Lauren Gane

    Lauren Gane is in France with the British Council. She is linked with Borestone Primary in Stirling.
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    Les Vacances Encore! Holidays Again!

    It’s been a while since my last post so thought I would update you on life in Les Herbiers and share a bit about my visit to Belgium in January to visit my fellow assistant Jennifer.

    Meeting in Leuven (Louvain in French), not too far from the capital of Brussels (about 25km) and with a large student population, there is plenty to do and explore over a weekend, with enough time to soak up some culture and enjoy a waffle..or two.

    Belgium is split into 3 regions: the Brussels-Capital Region, the Flemish Region and the Walloon Region and has 3 official languages: Dutch, French and German. Dutch is primarily spoken in the north, with French in the south but many people are multilingual and are fluent in many languages including English. As Leuven is located in the north of Belgium, in the Flemish region, the main language spoken is Dutch and despite the fact neither Jennifer nor I spoke a word of Dutch, it was never difficult to communicate. As soon as people realised we were English speaking, they changed seamlessly into fluent English, which was incredibly impressive! Most restaurants also had English menus which made life much easier. English newspapers were even sold at newsstands and much to our relief on a visit to the cinema; all films were shown in English with French and Dutch subtitles, and we were told by the cashier that they the Belgians aren’t fond of dubbing over the original language.

    I am becoming quite fond of Belgium and Leuven is definitely one of my favourite cities. Leuven’s huge student population of 50,000 makes up around half of the population. That’s about the same as the whole of the city of Stirling! Leuven definitely has a student vibe with the University buildings, halls of residences and many young people in the bars and cafes, and really made me appreciate student life back in Glasgow. The majority of the bars can be found in the square called the ‘Oude Markt’ or ‘Old Market’ which is actually the longest bar in Europe and is very beautiful with its cobbled streets, even in bitter January. However, unlike my experiences at University, it is customary for most of the students in Belgium go home for the weekend in order to spend some time with their families, something that is very important for Belgians and the French I’ve found.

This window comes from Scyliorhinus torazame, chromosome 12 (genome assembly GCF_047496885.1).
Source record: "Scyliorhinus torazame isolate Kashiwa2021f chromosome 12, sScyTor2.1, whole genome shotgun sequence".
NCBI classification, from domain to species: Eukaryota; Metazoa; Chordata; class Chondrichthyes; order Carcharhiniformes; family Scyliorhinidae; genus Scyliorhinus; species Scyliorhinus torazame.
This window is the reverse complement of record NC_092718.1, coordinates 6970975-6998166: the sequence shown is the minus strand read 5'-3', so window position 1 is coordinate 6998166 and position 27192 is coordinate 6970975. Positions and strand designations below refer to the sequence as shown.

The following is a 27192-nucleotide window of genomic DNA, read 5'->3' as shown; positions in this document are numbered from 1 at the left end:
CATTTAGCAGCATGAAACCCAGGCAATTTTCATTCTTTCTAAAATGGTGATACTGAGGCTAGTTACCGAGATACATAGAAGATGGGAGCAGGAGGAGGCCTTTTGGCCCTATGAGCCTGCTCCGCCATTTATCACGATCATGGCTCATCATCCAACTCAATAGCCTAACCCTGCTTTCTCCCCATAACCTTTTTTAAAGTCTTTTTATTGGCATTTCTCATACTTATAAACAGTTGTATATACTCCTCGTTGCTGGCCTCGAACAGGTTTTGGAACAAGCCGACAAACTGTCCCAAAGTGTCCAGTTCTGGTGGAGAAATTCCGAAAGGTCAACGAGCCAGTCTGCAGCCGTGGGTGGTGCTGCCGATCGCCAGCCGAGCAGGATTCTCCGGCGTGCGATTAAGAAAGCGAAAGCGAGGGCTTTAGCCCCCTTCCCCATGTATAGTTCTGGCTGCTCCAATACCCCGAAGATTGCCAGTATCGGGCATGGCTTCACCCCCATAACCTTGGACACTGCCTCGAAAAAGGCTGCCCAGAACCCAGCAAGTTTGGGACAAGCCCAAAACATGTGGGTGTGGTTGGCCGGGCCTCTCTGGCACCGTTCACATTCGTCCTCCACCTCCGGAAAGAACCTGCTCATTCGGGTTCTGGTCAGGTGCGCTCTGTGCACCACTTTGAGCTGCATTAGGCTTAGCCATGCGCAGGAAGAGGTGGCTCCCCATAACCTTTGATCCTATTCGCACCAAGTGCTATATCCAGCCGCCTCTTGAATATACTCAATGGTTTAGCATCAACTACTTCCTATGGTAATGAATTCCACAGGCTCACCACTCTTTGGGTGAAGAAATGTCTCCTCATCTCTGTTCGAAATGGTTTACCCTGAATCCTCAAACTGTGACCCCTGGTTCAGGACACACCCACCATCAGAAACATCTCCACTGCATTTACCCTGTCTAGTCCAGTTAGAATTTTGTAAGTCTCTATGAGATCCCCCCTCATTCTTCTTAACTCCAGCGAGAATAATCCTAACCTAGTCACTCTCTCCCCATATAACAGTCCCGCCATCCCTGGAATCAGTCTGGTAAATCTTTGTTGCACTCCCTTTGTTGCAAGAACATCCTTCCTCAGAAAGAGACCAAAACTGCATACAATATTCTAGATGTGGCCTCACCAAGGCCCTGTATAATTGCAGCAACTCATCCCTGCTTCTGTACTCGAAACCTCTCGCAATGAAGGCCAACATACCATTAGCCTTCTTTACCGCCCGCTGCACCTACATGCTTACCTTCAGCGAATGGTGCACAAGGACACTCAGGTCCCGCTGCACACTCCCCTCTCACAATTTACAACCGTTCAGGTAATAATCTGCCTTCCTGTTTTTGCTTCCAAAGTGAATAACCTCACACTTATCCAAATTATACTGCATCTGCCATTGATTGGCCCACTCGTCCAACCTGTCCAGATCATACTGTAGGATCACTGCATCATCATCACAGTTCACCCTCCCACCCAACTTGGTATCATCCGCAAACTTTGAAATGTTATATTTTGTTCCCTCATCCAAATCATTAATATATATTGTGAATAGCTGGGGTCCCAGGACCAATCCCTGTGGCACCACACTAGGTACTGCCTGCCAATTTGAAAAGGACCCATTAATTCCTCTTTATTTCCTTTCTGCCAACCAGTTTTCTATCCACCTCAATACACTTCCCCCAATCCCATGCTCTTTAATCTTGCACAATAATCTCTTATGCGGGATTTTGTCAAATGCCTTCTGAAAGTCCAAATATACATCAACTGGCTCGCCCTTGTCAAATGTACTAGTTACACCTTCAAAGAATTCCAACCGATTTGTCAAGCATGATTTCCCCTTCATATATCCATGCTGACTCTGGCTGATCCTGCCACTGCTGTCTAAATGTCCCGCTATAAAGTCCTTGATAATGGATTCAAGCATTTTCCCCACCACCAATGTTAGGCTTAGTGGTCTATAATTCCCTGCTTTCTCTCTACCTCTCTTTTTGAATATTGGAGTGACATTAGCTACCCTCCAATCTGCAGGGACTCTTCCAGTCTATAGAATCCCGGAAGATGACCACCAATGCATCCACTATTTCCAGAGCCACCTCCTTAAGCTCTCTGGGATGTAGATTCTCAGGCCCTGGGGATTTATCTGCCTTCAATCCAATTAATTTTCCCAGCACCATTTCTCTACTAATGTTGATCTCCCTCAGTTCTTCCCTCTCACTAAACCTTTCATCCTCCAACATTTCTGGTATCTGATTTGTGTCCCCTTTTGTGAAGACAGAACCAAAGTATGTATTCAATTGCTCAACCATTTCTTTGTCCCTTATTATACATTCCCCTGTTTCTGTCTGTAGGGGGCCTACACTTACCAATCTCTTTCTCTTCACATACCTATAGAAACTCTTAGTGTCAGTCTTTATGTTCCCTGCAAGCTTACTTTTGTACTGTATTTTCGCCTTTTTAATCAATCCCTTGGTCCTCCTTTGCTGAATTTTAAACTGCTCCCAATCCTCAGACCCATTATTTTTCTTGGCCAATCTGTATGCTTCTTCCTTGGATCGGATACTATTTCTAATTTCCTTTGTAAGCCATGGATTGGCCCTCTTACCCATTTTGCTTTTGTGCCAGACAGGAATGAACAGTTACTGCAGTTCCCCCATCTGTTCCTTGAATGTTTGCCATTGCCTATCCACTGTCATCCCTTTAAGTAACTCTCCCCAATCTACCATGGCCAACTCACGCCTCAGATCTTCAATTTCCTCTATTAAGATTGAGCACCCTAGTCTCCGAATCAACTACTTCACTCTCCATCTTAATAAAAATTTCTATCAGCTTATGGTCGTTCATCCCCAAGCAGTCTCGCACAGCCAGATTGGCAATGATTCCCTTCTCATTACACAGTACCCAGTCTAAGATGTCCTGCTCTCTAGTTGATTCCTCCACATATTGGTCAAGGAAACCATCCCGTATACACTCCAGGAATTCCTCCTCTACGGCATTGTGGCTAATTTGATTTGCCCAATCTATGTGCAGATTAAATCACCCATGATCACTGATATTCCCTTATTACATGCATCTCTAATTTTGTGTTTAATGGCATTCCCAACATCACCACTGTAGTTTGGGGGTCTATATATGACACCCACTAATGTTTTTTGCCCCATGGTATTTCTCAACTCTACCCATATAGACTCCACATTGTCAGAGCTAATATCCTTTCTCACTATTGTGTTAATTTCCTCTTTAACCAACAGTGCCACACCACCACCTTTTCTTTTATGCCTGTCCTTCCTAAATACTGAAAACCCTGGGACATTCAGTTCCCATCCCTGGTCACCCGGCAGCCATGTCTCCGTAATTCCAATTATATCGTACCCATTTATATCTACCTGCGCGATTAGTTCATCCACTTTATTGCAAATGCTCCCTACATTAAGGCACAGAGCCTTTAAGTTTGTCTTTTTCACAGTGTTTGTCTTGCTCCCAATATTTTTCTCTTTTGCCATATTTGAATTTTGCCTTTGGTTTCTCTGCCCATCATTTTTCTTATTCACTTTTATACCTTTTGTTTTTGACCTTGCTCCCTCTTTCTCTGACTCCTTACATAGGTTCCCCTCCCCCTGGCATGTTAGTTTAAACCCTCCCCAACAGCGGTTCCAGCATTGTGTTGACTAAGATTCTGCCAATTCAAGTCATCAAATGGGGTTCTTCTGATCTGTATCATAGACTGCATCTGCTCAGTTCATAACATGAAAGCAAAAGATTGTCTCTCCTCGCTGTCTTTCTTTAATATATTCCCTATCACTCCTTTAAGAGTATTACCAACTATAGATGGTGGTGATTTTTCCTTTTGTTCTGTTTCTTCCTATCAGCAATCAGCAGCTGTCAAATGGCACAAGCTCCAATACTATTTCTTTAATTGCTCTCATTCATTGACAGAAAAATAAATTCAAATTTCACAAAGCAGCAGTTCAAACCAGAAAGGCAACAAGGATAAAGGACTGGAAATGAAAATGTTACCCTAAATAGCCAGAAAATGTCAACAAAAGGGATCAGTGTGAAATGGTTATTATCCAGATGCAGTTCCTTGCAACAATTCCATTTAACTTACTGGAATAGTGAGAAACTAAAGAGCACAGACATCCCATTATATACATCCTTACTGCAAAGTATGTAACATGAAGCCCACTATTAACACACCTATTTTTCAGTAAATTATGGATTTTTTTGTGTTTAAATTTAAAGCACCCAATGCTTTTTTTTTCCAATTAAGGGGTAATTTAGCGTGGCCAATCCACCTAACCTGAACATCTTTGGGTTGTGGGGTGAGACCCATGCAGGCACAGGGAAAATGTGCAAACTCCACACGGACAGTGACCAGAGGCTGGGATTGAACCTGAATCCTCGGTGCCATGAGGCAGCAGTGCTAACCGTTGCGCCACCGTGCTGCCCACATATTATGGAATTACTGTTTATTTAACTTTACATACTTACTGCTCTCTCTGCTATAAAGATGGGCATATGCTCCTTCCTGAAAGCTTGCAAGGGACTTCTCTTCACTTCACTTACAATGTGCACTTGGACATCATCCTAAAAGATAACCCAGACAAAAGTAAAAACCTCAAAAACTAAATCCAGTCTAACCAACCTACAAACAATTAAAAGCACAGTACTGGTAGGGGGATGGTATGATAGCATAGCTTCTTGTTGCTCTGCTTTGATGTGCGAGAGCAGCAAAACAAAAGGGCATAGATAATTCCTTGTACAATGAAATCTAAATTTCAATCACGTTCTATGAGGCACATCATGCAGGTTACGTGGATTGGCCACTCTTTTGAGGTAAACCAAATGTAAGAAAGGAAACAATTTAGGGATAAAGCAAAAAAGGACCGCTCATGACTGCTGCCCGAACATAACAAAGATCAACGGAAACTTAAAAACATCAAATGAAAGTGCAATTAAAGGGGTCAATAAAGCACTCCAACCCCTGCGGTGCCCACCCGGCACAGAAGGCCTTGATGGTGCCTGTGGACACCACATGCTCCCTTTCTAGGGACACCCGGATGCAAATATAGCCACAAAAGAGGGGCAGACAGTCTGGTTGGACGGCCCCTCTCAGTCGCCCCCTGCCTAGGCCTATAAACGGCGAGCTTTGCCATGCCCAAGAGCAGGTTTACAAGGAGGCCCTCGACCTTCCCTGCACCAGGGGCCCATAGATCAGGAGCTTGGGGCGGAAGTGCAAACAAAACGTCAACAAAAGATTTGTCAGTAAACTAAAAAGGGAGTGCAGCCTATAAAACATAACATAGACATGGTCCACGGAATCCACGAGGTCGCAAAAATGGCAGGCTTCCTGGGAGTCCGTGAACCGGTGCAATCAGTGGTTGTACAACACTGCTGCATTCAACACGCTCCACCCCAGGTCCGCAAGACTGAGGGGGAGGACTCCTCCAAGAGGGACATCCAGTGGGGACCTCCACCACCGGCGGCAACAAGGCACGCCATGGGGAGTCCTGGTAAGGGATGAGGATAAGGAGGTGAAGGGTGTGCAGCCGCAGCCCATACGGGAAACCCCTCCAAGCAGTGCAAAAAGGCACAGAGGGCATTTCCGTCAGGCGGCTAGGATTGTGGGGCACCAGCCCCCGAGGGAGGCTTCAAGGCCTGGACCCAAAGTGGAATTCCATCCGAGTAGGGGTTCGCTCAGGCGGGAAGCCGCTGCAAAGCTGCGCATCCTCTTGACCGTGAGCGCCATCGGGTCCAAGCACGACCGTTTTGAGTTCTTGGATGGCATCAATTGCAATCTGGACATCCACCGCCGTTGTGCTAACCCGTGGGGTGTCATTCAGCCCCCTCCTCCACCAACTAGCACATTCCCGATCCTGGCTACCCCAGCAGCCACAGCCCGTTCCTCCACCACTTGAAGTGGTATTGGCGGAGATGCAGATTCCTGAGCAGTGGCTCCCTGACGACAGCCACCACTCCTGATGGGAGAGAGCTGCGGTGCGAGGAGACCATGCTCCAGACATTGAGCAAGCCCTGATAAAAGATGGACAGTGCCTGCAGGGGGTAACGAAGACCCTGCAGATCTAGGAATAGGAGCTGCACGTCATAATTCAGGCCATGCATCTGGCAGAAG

The University buildings are very impressive, especially the library building which is somewhat of a tourist attraction. It has a tower which you can climb while reading about the turbulent history of the building, having being burnt down in World War 1 and rebuilt thanks to American gifts, and then again in the Second World War after the second German invasion of Leuven. The view from the top is well worth the climb as you can see right across the city. I made it to the top after many spiral stairs and despite my fear of heights!

    During our visit there was plenty of time to wander around clothes shops, the market stalls in the Oude Markt, visit the beautiful Town Hall, enjoy a few hot chocolates and chat to the locals. The people of Belgium were all incredibly friendly and welcoming and loved to chat and learn about different cultures, and even share a stereotype or two. Their fluency in many languages was quite incredible and inspiring and goes to show the advantages of learning languages. It has allowed me to meet so many new people that I would otherwise not have been able to, explore foreign cities and learn about other cultures and ways of life. I thoroughly enjoyed my time in Leuven, and couldn’t help but dream about spending a year studying there. Although that will probably my last visit to Belgium during my year abroad, I’m sure that it will not be my last.

    Back in Les Herbiers, I am continuing with my usual routine in the school: talking about Scotland, playing games and helping the students in the preparation for their upcoming exams. The pupils here love the idea of ceilidhs and highland games, especially the caber toss, which they were all familiar with. Last month, I also introduced them to the concept of a Burns supper, but they didn’t so much like the thought of Haggis! I also introduced them to that stereotypical bright orange soft drink but in the form of sweets, as bringing them bottles would not have been practical! They had trouble describing the taste, as did I in fact, but they all enjoyed it and were enthusiastic to taste a little of Scotland.

    Although my time here is Les Herbiers is coming to an end, a trip to Paris is on the cards in March so I shall no doubt be visiting the Eiffel Tower among other attractions. I can’t wait for an adventure to the capital so I will, of course, tell you all about it!

    À bientôt!

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